Meagan Herbold, who will graduate in May, chose the University of Arkansas at Little Rock because she wanted to stay close to home and save money for graduate school. She ended up finding a tremendously supportive campus community as she pursued her undergraduate degree in physics.
“It provided a solid academic foundation for further education, as well as a kind, supportive, and engaging physics department that genuinely cares about its students and allows them to engage in undergraduate research at every willing opportunity,” she said.
Herbold added that the Donaghey Scholars Honors Program (a highly selective honors program) was also a monumental factor in her college decision, not only because of the generous financial package, but also for the immensely supportive and unique community.
The Donaghey classes were “engaging and challenging – sometimes more so than my physics curriculum – and provided an indispensably well-rounded, critical thinking, and interdisciplinary based core education that was challenging and allowed me to grow as an individual outside my major,” she said.
Those in the Donaghey community, likewise, have been influential in Herbold’s college career.
“They have provided a diverse and supportive network from all backgrounds and fields, which is crucial to developing as an individual, especially in a small department like physics,” she said.
Herbold grew up in Mabelvale, just south of Little Rock, and went to high school in Bryant, Arkansas.
“My parents have always been academically supportive, and encouraged me to pursue higher education, but also emphasized the importance of a good work/life balance and having creative outlets beyond my academic pursuits,” she said. “I have been interested in the sciences from a young age, and I decided to study astronomy in high school.”
Herbold recently displayed her scientific and creative interests at the Student Research and Creative Works Expo when she presented her project “Applied Physics for the Design and Construction of Articulated, Electronic Wings.”
She builds and designs costumes based on pop culture. For her creative works project, she applied physics to construct 14-foot-long red wings to be worn by a human. She tied for first place in physical sciences at the expo.
Herbold said she chose physics as her major at UA Little Rock because “physics is for the people who ask questions.”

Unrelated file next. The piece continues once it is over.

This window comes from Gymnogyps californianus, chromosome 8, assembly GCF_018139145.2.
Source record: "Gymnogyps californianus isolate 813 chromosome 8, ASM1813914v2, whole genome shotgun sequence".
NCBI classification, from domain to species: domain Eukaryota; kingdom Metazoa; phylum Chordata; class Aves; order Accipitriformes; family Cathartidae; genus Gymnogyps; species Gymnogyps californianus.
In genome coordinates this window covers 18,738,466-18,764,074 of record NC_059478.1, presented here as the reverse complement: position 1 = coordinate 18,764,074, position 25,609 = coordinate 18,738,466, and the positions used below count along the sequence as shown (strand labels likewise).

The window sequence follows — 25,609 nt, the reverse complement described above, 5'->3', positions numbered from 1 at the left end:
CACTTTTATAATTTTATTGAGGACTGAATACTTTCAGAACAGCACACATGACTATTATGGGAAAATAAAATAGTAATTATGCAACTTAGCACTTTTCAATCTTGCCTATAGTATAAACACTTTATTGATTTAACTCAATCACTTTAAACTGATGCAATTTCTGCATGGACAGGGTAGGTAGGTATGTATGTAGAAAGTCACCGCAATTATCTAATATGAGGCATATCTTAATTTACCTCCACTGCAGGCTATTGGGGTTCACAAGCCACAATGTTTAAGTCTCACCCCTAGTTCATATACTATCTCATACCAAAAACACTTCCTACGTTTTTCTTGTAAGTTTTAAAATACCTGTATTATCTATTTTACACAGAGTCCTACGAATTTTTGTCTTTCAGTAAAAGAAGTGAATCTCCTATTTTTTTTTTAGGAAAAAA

“The tiniest atom to everyday motion, electricity and magnetism, thermodynamics, quantum mechanics, astrophysics…the list goes on and on,” she said. “I chose physics because I want to know how the universe works and why. Physics gives you all the tools to do just that. And if it doesn’t, we’ll eventually find a new equation, a new concept, etc., because the field is constantly evolving.”
Her goal is to continue her studies in the field.
“I intend to go to graduate school to pursue a Ph.D. in physics,” she said. “I have been accepted into several graduate programs, and ultimately decided to attend Ohio State University for their variety of faculty and research opportunities, as well as a generous fellowship offer. My intention is to pursue a career in astrophysics research.”
Herbold has won several awards while at the university including, a NASA grant, a UA Little Rock Sustainability grant, and a UA Little Rock Signature Experience grant. She also received an Outstanding Graduating Senior Award from the Department of Physics and Astronomy and a DCSTEM Undergraduate Award. She will graduate with a 4.0 GPA and summa cum laude honors.
Herbold said she has truly enjoyed her time at UA Little Rock.
“Like at any university, there have been ups and downs, like a global pandemic,” she said. “Overall though, I am incredibly grateful and pleased with my undergraduate experience here. I am of course thankful for the education, but also for the faculty, staff, students, experiences, opportunities, and university as a whole as well.”